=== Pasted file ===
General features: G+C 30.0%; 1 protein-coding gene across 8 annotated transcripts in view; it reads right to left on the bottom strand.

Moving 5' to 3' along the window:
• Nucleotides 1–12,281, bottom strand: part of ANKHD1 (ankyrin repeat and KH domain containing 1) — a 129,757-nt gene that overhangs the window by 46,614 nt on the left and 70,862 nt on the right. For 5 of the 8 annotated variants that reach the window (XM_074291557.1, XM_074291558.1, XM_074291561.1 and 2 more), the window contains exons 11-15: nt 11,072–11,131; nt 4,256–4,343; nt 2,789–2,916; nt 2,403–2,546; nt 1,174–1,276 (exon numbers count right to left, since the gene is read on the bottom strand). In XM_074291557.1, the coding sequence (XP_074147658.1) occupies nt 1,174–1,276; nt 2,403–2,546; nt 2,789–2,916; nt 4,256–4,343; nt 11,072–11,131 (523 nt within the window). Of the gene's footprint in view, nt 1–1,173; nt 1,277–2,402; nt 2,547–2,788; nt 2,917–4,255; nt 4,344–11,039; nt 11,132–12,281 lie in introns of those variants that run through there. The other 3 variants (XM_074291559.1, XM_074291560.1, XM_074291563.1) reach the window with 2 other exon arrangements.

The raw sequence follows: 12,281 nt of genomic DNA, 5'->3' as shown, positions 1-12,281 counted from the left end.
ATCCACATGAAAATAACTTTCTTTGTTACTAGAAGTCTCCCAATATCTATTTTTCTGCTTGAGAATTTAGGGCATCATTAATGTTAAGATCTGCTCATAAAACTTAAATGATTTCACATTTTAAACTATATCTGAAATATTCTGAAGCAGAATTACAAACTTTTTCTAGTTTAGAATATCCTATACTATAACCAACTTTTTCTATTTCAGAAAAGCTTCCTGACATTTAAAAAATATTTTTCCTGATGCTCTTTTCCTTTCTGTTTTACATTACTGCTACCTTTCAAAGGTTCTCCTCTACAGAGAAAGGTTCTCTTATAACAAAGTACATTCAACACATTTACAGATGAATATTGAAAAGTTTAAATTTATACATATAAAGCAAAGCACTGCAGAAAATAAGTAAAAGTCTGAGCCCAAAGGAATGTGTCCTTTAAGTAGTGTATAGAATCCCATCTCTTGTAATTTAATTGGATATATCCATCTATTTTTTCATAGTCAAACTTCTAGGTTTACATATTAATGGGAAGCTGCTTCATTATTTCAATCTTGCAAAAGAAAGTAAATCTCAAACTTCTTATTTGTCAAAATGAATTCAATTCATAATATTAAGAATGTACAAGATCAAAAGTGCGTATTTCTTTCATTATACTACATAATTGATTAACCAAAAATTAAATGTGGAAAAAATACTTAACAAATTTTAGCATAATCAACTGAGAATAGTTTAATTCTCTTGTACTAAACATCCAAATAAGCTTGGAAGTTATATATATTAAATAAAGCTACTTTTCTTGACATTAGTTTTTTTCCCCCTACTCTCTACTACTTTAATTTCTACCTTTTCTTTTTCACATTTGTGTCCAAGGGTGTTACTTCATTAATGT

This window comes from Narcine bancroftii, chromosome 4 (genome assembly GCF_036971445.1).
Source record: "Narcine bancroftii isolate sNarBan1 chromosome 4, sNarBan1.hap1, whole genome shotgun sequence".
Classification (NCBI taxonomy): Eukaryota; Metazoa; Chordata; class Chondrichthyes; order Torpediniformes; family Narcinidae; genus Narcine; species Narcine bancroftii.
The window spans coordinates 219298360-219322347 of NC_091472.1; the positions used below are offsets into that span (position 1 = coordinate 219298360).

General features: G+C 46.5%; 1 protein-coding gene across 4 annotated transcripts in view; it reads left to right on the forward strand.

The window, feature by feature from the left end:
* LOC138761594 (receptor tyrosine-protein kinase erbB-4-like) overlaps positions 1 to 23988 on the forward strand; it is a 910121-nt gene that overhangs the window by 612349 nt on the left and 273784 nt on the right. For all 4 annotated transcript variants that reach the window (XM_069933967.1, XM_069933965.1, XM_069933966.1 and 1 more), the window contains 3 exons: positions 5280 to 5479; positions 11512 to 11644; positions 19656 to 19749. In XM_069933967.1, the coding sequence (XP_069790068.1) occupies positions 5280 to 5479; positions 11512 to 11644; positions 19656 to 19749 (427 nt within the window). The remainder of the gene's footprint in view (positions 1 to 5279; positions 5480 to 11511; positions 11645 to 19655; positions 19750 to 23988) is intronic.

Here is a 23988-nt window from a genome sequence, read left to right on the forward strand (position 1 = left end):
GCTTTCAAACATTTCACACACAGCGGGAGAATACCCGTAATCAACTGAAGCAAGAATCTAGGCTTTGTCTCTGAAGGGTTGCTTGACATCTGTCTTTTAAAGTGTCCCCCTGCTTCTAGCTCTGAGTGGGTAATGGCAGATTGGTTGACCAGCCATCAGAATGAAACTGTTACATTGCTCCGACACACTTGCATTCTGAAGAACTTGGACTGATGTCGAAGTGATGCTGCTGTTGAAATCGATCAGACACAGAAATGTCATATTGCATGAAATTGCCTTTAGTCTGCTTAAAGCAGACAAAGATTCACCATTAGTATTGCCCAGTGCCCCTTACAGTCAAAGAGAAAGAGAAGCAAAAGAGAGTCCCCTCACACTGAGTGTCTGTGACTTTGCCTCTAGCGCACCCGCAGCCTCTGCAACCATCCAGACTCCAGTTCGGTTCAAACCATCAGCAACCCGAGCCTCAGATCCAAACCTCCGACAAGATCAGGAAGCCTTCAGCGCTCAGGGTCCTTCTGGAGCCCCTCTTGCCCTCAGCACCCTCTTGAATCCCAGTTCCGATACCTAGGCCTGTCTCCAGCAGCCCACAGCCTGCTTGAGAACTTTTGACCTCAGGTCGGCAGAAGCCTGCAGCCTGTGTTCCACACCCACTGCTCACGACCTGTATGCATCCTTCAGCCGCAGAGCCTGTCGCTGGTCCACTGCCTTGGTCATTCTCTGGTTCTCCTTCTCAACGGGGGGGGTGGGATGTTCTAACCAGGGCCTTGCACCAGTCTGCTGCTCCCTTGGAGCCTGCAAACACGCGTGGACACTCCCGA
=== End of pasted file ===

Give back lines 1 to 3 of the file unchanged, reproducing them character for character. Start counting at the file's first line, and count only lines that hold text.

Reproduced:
General features: G+C 30.0%; 1 protein-coding gene across 8 annotated transcripts in view; it reads right to left on the bottom strand.

Moving 5' to 3' along the window:
• Nucleotides 1–12,281, bottom strand: part of ANKHD1 (ankyrin repeat and KH domain containing 1) — a 129,757-nt gene that overhangs the window by 46,614 nt on the left and 70,862 nt on the right. For 5 of the 8 annotated variants that reach the window (XM_074291557.1, XM_074291558.1, XM_074291561.1 and 2 more), the window contains exons 11-15: nt 11,072–11,131; nt 4,256–4,343; nt 2,789–2,916; nt 2,403–2,546; nt 1,174–1,276 (exon numbers count right to left, since the gene is read on the bottom strand). In XM_074291557.1, the coding sequence (XP_074147658.1) occupies nt 1,174–1,276; nt 2,403–2,546; nt 2,789–2,916; nt 4,256–4,343; nt 11,072–11,131 (523 nt within the window). Of the gene's footprint in view, nt 1–1,173; nt 1,277–2,402; nt 2,547–2,788; nt 2,917–4,255; nt 4,344–11,039; nt 11,132–12,281 lie in introns of those variants that run through there. The other 3 variants (XM_074291559.1, XM_074291560.1, XM_074291563.1) reach the window with 2 other exon arrangements.